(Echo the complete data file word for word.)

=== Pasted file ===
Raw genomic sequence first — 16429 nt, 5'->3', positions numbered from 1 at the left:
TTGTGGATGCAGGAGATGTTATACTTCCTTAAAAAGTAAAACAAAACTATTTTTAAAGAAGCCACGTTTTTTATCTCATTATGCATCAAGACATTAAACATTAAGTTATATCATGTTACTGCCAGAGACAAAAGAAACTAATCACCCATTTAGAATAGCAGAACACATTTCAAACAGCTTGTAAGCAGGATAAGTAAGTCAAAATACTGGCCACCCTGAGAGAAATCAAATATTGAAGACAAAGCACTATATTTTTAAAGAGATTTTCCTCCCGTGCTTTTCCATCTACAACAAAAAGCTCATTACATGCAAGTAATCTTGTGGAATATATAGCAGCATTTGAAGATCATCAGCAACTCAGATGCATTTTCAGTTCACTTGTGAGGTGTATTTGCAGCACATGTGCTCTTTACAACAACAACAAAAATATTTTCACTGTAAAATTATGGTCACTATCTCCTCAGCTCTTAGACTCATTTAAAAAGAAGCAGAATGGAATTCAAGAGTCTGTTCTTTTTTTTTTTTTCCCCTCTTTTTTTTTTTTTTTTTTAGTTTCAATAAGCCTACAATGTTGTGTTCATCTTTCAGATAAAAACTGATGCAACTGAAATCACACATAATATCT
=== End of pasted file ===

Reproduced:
Raw genomic sequence first — 16429 nt, 5'->3', positions numbered from 1 at the left:
TTGTGGATGCAGGAGATGTTATACTTCCTTAAAAAGTAAAACAAAACTATTTTTAAAGAAGCCACGTTTTTTATCTCATTATGCATCAAGACATTAAACATTAAGTTATATCATGTTACTGCCAGAGACAAAAGAAACTAATCACCCATTTAGAATAGCAGAACACATTTCAAACAGCTTGTAAGCAGGATAAGTAAGTCAAAATACTGGCCACCCTGAGAGAAATCAAATATTGAAGACAAAGCACTATATTTTTAAAGAGATTTTCCTCCCGTGCTTTTCCATCTACAACAAAAAGCTCATTACATGCAAGTAATCTTGTGGAATATATAGCAGCATTTGAAGATCATCAGCAACTCAGATGCATTTTCAGTTCACTTGTGAGGTGTATTTGCAGCACATGTGCTCTTTACAACAACAACAAAAATATTTTCACTGTAAAATTATGGTCACTATCTCCTCAGCTCTTAGACTCATTTAAAAAGAAGCAGAATGGAATTCAAGAGTCTGTTCTTTTTTTTTTTTTCCCCTCTTTTTTTTTTTTTTTTTTAGTTTCAATAAGCCTACAATGTTGTGTTCATCTTTCAGATAAAAACTGATGCAACTGAAATCACACATAATATCT